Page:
Chorus effect



Audio: chorus effect (0:06)

Chorus effect
Figure: chorus effect

chorus effect adds a chorus effect to seven cellos playing different notes. The time delay varies from 20ms to 50ms and back again twice and illustrates a musical application of the Doppler effect. The chorus effect figure, the spectrogram, shows that the peaks and troughs of a chorus effect are more ragged than those in comb filter because the time delay is variable not fixed.

A chorus effect uses a variable time delay.

A chorus effect is achieved by delaying a sound by a small and gradually changing period. The time delay is typically between 20ms and 50ms. A time delay of less than 20ms results in flanging, greater than 50ms produces a noticeable echo.

A fixed time delay produces distinct peaks and troughs in the frequency spectrum, as shown in the comb filter example. Varying the delay time, as in chorus effect, also produces distinct peaks and troughs but they are more ragged in appearance because more frequencies are produced.

The variation in the delay time of a chorus effect is achieved using a Low Frequency Oscillator (LFO). In chorus effect the LFO operates at one third of a Hertz producing an up and down variation in pitch which repeats once every three seconds. This creates a slow shimmering effect. A higher value creates a noticeable vibrato.

The Doppler effect is a perceived change in the pitch of a sound when a sound source is moving relative to the listener. In a sound source approaching a stationary listener the sound waves arrive with a higher frequency than they are being produced by the source and the listener perceives a rise in pitch. Conversely, as the sound source moves away from the listener, the pitch appears lower.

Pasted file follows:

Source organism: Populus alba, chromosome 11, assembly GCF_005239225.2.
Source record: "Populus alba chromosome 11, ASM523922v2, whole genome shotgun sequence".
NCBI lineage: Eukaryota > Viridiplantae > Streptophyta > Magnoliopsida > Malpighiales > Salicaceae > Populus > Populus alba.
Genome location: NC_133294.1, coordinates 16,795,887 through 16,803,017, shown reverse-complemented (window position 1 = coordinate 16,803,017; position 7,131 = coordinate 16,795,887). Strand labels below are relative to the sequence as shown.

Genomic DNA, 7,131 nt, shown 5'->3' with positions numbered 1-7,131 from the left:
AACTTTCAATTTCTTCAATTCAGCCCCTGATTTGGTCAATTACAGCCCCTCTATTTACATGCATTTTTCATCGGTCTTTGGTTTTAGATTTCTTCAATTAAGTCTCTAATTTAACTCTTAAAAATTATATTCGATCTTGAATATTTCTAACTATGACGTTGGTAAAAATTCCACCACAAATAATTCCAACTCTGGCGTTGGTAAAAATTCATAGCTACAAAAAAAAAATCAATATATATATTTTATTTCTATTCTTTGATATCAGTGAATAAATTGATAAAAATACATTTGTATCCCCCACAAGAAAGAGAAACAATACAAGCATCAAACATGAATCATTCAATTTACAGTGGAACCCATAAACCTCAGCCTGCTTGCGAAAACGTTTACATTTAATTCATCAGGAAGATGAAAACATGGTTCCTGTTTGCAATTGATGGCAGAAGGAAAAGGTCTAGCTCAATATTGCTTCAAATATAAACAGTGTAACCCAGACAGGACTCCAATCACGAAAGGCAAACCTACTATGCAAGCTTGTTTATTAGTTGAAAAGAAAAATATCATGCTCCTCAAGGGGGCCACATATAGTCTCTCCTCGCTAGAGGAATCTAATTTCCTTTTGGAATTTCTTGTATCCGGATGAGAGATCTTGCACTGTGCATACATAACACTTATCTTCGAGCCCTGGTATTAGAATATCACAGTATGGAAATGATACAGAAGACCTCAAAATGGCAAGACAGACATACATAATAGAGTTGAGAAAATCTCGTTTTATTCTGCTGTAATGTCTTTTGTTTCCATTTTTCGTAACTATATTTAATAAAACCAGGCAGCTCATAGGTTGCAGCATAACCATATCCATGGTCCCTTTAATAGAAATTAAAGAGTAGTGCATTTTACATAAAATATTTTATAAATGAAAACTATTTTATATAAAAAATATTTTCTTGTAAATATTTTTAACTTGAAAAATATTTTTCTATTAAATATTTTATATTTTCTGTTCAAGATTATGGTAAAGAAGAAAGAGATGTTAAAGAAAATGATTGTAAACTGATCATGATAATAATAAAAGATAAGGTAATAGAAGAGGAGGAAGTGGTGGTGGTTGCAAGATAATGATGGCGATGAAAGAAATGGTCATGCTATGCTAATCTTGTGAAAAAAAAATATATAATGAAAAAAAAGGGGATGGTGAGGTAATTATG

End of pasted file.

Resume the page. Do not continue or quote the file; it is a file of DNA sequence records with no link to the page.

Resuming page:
The Doppler effect is used in sound effects to convey an impression of movement. The effect is achieved by varying the time delay. Continuously reducing the delay time causes a rise in pitch, and continuously lengthening the time delay causes a fall in pitch.

The Doppler effect is built into some musical instruments. A Leslie speaker, which rotates an acoustic horn around a loudspeaker, produces a Doppler effect. It is the basis for the justly famous sound of a Hammond organ.

chorus effect has a single chorus effect in which the unprocessed sound is mixed 50:50 with a single delayed copy. A single chorus effect turns a soloist into a duet. Multichorus is achieved by mixing multiple copies with the original sound, each copy having a different and variable time delay. A multichorus effect turns a soloist into a choir.

A chorus effect is used to make one sound like many. Adding a small amount of chorus to a solo voice or instrument, and varying it in the 20-30ms region, produces a full and luscious sound. When noise is processed with a chorus effect, as in chorus effect, the result is a subtle shimmering sound. Increasing the modulation rate changes the chorus effect from a subtle shimmer to a violent vibrato.